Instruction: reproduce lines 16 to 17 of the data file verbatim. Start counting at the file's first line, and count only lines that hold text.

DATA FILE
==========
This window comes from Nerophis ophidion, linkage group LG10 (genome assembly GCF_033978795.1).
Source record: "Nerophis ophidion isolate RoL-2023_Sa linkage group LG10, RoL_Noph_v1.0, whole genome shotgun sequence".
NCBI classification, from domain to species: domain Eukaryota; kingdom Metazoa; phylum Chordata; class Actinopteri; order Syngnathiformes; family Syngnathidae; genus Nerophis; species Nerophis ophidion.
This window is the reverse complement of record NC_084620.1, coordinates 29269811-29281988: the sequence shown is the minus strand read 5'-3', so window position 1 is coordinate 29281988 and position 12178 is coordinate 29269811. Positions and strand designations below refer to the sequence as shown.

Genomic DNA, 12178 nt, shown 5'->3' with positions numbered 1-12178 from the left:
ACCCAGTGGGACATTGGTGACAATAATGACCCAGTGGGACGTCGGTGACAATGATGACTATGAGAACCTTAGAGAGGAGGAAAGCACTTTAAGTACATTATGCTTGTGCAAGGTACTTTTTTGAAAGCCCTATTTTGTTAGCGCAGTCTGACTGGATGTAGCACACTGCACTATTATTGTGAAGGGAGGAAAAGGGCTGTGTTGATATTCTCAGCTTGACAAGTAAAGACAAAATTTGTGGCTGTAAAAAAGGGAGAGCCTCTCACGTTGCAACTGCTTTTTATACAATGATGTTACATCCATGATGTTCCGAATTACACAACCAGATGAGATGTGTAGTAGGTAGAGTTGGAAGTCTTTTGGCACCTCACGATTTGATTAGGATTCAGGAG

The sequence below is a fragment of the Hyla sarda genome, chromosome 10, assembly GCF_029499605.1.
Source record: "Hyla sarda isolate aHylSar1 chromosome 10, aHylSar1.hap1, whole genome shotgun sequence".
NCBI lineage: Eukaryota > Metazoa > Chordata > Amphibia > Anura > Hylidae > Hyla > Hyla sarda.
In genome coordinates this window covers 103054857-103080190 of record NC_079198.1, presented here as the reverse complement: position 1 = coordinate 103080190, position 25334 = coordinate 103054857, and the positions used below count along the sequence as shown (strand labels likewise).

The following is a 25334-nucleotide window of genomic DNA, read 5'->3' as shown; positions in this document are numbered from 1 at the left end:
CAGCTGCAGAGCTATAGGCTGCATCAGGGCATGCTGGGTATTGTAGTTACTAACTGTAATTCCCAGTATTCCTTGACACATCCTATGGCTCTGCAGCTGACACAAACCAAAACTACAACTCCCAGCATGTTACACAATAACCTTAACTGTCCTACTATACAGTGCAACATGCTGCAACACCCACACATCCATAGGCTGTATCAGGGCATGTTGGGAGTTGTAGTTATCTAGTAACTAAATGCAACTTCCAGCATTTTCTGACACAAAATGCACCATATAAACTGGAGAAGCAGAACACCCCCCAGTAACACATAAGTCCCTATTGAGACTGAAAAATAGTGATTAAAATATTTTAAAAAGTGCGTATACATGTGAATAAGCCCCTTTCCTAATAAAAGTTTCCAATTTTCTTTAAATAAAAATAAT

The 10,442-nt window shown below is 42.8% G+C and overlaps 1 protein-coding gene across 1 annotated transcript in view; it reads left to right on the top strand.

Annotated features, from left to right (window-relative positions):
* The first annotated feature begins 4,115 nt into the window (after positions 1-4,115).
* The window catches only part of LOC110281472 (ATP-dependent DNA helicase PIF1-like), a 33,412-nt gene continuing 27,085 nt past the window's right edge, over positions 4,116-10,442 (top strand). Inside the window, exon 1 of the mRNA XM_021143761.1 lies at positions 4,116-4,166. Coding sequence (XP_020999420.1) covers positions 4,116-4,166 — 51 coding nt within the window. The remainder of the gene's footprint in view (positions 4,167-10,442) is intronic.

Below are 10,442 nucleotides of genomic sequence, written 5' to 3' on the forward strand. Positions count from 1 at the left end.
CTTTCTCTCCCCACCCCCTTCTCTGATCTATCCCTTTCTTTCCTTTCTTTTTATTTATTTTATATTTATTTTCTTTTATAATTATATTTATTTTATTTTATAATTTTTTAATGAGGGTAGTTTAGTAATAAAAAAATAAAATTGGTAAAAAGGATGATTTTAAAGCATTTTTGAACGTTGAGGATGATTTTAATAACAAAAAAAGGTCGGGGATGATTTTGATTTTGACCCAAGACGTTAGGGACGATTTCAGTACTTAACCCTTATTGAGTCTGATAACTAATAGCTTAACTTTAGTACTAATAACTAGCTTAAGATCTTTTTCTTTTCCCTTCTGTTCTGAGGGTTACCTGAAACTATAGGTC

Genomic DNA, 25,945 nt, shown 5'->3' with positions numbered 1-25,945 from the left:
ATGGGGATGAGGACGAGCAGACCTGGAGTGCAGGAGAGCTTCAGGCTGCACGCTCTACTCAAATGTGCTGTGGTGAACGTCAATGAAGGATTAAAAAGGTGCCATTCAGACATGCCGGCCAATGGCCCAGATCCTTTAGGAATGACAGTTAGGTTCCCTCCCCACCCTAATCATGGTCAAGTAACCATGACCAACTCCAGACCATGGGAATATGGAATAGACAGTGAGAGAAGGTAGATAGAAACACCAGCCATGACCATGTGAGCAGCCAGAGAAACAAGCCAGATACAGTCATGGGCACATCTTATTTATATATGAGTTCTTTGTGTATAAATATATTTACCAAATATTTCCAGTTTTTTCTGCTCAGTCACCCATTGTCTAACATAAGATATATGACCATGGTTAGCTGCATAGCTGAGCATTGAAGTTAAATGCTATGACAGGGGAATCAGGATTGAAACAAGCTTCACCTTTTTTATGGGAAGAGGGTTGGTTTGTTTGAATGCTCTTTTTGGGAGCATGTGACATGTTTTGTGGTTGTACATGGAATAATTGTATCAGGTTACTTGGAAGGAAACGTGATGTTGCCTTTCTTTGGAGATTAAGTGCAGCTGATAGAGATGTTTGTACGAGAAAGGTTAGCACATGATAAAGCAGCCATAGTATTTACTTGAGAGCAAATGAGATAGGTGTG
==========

* The window catches only part of LOC110281472 (ATP-dependent DNA helicase PIF1-like), a 33,412-nt gene continuing 27,085 nt past the window's right edge, over positions 4,116-10,442 (top strand). Inside the window, exon 1 of the mRNA XM_021143761.1 lies at positions 4,116-4,166. Coding sequence (XP_020999420.1) covers positions 4,116-4,166 — 51 coding nt within the window. The remainder of the gene's footprint in view (positions 4,167-10,442) is intronic.

Below are 10,442 nucleotides of genomic sequence, written 5' to 3' on the forward strand. Positions count from 1 at the left end.